Beauvoir De Lisle

From Wikipedia, the free encyclopedia
Jump to: navigation, search
Sir Beauvoir De Lisle
Gen. Sir Beauvoir De Lisle
Born 27 July 1864
Died 16 July 1955 (aged 90)
Allegiance United Kingdom United Kingdom
Service/branch Flag of the British Army.svg British Army
Rank General
Commands held 1st (Royal) Dragoons
2nd Cavalry Brigade
1st Cavalry Division
29th Division
XIII Corps
XV Corps
Western Command
Battles/wars Second Boer War
World War I
Awards Knight Commander of the Order of the Bath
Knight Commander of the Order of St Michael and St George
Distinguished Service Order.

General Sir Henry de Beauvoir De Lisle, KCB, KCMG, DSO (27 July 1864 – 16 July 1955) was a British Army General who served in World War I.

Military career[edit]

Born in Guernsey and educated in Jersey,[1] De Lisle was commissioned into the 2nd Bn Durham Light Infantry in 1883.[2] He saw service with the Mounted Infantry in Egypt between 1885 and 1886,[2] being awarded his DSO there, and was promoted to the rank of Captain on 1 October 1891.[1]

He studied at the Staff College in 1899 before returning to the Mounted Infantry when he was commissioned in the 5th (Princess Charlotte of Wales's) Dragoon Guards. Serving on the Staff during the Second Boer War between 1899 and 1902,[2] he was severely wounded and three times mentioned in despatches. Promotion to Major followed on 1 January 1902, and to the brevet rank of Lieutenant-Colonel on the following day. He left Cape Town in late May 1902.[3]

He was appointed Second in Command of the 1st (Royal) Dragoons in 1903 and then became Commanding Officer of the regiment in 1906.[2] He became a General Staff Officer at Aldershot in 1910 and in 1911 was appointed Commander of 2nd Cavalry Brigade.[2] He served in World War I initially as commander of 2nd Cavalry Brigade on the Western Front and then as GOC 1st Cavalry Division also on the Western Front in 1914.[2]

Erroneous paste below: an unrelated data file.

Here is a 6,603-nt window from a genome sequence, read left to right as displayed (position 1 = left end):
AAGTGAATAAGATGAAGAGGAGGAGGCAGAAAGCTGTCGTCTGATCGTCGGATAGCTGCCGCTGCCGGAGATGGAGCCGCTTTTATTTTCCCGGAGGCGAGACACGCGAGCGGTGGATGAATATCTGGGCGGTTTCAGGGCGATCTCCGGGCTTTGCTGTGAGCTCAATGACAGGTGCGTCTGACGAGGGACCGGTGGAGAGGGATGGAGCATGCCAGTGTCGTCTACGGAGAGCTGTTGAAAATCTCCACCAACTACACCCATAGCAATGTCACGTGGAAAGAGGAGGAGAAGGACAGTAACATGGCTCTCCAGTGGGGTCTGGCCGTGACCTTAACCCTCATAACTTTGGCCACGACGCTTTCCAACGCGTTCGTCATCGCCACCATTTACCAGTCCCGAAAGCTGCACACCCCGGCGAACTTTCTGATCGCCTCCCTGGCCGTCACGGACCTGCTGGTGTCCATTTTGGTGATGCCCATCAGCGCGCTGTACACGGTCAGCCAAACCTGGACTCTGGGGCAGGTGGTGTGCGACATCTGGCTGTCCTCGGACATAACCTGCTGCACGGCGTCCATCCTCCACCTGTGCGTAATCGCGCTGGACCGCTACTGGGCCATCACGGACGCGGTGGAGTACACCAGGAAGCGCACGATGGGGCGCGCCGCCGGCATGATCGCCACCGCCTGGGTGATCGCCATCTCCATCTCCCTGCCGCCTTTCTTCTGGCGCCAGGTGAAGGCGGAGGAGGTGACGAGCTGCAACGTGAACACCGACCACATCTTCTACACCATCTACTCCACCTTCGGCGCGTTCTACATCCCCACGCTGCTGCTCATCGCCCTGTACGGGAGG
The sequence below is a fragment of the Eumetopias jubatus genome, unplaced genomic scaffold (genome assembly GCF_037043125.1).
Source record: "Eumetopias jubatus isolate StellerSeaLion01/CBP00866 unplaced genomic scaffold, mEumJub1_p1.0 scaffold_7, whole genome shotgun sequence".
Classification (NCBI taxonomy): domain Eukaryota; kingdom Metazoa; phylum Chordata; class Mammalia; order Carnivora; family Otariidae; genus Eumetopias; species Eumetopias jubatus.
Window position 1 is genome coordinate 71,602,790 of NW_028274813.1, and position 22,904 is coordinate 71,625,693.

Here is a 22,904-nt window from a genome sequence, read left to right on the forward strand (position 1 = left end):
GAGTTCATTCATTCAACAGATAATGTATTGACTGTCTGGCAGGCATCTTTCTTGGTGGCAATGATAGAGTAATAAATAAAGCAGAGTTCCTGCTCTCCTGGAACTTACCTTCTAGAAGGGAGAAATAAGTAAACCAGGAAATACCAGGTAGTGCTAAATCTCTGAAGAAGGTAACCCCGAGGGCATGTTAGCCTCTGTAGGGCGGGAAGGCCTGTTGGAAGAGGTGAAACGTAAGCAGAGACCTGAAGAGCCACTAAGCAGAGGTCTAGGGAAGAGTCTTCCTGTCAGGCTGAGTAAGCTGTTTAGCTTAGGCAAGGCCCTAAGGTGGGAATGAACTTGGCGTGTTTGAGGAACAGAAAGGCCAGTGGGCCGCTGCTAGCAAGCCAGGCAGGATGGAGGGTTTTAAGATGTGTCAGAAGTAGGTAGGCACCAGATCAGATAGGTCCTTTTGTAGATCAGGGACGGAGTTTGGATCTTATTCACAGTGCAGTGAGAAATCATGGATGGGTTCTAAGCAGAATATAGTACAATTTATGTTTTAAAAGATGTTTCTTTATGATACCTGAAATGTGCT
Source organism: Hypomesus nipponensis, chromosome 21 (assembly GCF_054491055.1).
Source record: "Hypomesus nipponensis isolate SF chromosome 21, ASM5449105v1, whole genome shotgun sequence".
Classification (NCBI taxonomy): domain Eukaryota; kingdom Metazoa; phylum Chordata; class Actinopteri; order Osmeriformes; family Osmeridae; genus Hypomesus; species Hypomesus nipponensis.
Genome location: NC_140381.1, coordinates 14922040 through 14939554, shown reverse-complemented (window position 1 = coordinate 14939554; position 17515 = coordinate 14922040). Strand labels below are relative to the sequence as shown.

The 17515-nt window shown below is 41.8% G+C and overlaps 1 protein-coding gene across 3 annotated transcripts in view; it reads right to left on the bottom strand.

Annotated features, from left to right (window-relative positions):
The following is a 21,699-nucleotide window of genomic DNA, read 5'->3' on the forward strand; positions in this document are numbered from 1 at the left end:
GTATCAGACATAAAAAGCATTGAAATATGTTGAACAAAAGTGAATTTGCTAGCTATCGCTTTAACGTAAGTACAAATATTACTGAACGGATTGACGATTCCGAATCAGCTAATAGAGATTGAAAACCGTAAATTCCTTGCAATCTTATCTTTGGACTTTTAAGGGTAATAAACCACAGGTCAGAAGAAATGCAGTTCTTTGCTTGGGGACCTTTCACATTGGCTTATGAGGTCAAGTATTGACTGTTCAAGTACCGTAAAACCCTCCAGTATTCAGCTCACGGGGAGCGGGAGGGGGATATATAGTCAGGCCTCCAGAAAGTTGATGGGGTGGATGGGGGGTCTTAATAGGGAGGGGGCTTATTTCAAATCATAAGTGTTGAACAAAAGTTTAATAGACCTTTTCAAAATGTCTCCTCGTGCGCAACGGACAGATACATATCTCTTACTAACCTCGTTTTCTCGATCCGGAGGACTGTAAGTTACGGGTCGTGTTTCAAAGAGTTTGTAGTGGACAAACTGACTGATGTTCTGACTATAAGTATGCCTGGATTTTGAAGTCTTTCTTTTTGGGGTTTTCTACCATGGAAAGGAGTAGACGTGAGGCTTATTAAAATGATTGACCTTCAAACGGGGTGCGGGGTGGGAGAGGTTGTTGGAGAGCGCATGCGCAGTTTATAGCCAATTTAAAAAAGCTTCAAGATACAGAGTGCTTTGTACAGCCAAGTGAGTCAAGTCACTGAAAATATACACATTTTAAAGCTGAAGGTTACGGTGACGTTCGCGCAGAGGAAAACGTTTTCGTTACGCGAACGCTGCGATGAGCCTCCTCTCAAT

He then became GOC 29th Division leading the Division at the Third Battle of Krithia during the Gallipoli Campaign of April 1915 to January 1916.[2] He returned to the Western Front in 1916 and fought at the Battle of the Somme before moving on to become GOC XIII Corps in March 1918 and GOC XV Corps in April 1918.[2] After the War he was appointed GOC-in-Chief of Western Command: he held this post until 1923 and then retired in 1926.[2]

Allenby and the conquest of Jerusalem[edit]

Along with the First Sea Lord, Admiral Lord Fisher, General de Lisle convinced General Edmund Allenby that Jerusalem would be delivered from the Turks in 1917 by the British. In June 1917, General Allenby was ordered to leave his Third Army and take command of the British war effort in the Middle East. However General Allenby was not excited about his new assignment. General Sir Beauvoir de Lisle met Allenby at the Grosvenor House Hotel in London before the latter left for Cairo. Allenby lamented that the last man failed, and he does not see why he should succeed. He was referring to the Turkish repulsions in Suez Canal zone. Sir Beauvoir de Lisle, who was later to preach a sermon at St. Martin-in-the-Fields about the capture of Jerusalem, consoled him with Bible prophecies of the deliverance of Jerusalem. He told General Allenby that the Bible said that Jerusalem would be delivered in that very year, 1917, and by Britain.[4]


He was known for his polo skills and spent much of the years 1929 to 1930 training polo teams for the Maharaja of Kashmir in India.[1]


  • Reminiscences of sport and war by Beauvoir De Lisle, Eyre & Spottiswoode, 1939
  • Tournament Polo by Beauvoir De Lisle, Charles Scribner's Sons, 1938
  • Polo in India by Beauvoir De Lisle, Thacker, 1907


  1. ^ a b c Oxford Dictionary of National Biography
  2. ^ a b c d e f g h i Liddell Hart Centre for Military Archives
  3. ^ "The War - officers returning home" The Times (London). Tuesday, 27 May 1902. (36778), p. 10.
  4. ^ "As birds flying, The Miracle of December 8th". Fr Novak. Retrieved 15 November 2013. 
Military offices
Preceded by
John Philip Du Cane
General Officer Commanding XV Corps
April 1918–November 1918
Succeeded by
Post disbanded
Preceded by
Sir Thomas Snow
GOC-in-C Western Command
Succeeded by
Sir John Du Cane